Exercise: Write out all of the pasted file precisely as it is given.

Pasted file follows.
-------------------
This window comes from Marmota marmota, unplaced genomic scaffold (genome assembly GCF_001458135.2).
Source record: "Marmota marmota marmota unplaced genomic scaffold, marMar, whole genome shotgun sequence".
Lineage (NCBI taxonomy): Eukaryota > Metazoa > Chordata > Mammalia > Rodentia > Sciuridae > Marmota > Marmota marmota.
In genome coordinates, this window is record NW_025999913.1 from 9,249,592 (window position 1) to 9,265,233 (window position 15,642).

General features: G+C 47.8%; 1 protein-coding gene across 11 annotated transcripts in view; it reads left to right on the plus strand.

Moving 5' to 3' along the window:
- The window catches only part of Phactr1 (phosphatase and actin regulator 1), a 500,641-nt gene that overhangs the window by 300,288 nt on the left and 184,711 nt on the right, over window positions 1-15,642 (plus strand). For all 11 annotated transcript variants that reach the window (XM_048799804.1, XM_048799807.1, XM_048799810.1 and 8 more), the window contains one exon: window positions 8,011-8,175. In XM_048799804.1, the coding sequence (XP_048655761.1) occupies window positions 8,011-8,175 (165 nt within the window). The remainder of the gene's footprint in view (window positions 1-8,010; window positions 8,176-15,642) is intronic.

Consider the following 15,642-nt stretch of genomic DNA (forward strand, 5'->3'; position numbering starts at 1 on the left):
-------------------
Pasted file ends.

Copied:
This window comes from Marmota marmota, unplaced genomic scaffold (genome assembly GCF_001458135.2).
Source record: "Marmota marmota marmota unplaced genomic scaffold, marMar, whole genome shotgun sequence".
Lineage (NCBI taxonomy): Eukaryota > Metazoa > Chordata > Mammalia > Rodentia > Sciuridae > Marmota > Marmota marmota.
In genome coordinates, this window is record NW_025999913.1 from 9,249,592 (window position 1) to 9,265,233 (window position 15,642).

General features: G+C 47.8%; 1 protein-coding gene across 11 annotated transcripts in view; it reads left to right on the plus strand.

Moving 5' to 3' along the window:
- The window catches only part of Phactr1 (phosphatase and actin regulator 1), a 500,641-nt gene that overhangs the window by 300,288 nt on the left and 184,711 nt on the right, over window positions 1-15,642 (plus strand). For all 11 annotated transcript variants that reach the window (XM_048799804.1, XM_048799807.1, XM_048799810.1 and 8 more), the window contains one exon: window positions 8,011-8,175. In XM_048799804.1, the coding sequence (XP_048655761.1) occupies window positions 8,011-8,175 (165 nt within the window). The remainder of the gene's footprint in view (window positions 1-8,010; window positions 8,176-15,642) is intronic.

Consider the following 15,642-nt stretch of genomic DNA (forward strand, 5'->3'; position numbering starts at 1 on the left):